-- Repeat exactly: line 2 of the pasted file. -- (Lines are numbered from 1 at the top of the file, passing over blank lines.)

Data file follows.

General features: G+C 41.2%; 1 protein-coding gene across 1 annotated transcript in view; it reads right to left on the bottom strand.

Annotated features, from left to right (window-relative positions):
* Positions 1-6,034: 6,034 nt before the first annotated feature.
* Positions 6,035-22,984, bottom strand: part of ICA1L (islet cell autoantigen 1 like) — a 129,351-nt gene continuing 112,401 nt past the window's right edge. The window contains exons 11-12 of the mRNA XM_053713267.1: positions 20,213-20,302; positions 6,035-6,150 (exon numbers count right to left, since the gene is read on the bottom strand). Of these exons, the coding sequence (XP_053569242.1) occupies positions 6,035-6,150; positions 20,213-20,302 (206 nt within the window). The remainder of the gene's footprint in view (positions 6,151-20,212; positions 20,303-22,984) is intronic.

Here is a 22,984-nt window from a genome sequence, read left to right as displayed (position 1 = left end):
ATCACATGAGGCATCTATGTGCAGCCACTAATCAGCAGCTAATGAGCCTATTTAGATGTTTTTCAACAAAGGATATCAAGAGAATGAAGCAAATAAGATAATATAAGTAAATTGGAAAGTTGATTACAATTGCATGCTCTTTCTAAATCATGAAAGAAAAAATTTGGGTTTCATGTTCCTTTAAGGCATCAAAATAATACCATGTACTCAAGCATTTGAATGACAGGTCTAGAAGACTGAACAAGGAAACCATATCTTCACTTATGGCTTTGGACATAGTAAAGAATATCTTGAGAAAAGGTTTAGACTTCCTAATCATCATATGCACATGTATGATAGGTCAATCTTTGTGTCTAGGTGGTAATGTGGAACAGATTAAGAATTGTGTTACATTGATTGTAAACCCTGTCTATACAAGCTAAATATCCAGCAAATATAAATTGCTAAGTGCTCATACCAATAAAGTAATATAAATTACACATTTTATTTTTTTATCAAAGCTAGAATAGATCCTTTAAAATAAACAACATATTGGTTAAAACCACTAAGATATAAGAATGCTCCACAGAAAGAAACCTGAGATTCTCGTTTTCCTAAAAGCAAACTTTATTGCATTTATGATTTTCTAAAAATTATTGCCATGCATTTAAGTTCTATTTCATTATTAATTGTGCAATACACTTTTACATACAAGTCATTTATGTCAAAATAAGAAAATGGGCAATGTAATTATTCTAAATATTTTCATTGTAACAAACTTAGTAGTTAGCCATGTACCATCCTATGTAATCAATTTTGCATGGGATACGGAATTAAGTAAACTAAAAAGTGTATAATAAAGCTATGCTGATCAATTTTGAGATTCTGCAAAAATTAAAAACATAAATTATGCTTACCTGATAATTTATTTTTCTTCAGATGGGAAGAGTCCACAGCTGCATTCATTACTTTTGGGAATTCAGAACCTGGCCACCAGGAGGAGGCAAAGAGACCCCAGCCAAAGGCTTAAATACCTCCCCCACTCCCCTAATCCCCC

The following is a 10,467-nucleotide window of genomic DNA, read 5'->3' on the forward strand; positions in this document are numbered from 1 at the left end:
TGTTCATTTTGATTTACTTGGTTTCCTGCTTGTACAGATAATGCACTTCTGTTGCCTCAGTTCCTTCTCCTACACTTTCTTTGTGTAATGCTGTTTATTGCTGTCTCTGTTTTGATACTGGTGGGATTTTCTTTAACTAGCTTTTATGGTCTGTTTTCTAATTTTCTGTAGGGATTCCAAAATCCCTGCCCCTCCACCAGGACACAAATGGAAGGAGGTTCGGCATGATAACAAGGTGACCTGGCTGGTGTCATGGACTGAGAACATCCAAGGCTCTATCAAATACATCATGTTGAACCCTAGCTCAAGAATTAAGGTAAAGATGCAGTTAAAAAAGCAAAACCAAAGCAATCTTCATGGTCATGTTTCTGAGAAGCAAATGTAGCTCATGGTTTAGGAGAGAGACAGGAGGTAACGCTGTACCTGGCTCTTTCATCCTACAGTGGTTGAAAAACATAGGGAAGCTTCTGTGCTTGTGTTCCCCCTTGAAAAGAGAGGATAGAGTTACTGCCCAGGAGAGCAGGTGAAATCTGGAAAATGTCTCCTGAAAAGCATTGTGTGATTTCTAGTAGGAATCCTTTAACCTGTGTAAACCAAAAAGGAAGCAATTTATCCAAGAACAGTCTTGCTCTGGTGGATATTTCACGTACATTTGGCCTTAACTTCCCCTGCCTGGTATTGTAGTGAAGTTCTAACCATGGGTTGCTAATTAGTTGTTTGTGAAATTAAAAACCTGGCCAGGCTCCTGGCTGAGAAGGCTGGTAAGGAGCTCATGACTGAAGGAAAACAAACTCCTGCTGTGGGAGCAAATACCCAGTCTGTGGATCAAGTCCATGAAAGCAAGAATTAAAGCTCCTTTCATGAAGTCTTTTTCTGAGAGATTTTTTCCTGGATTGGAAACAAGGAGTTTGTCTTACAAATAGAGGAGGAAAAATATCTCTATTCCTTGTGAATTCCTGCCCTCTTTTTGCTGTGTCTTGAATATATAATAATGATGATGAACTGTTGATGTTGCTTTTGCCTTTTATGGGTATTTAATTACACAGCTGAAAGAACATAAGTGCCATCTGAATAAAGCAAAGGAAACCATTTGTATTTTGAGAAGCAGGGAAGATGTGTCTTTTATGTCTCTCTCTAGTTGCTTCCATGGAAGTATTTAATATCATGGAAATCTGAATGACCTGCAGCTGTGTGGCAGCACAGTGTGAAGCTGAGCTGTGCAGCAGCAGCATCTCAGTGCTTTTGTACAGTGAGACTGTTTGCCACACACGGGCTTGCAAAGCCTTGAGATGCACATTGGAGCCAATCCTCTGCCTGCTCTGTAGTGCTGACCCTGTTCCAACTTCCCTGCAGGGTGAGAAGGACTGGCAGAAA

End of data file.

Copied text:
Annotated features, from left to right (window-relative positions):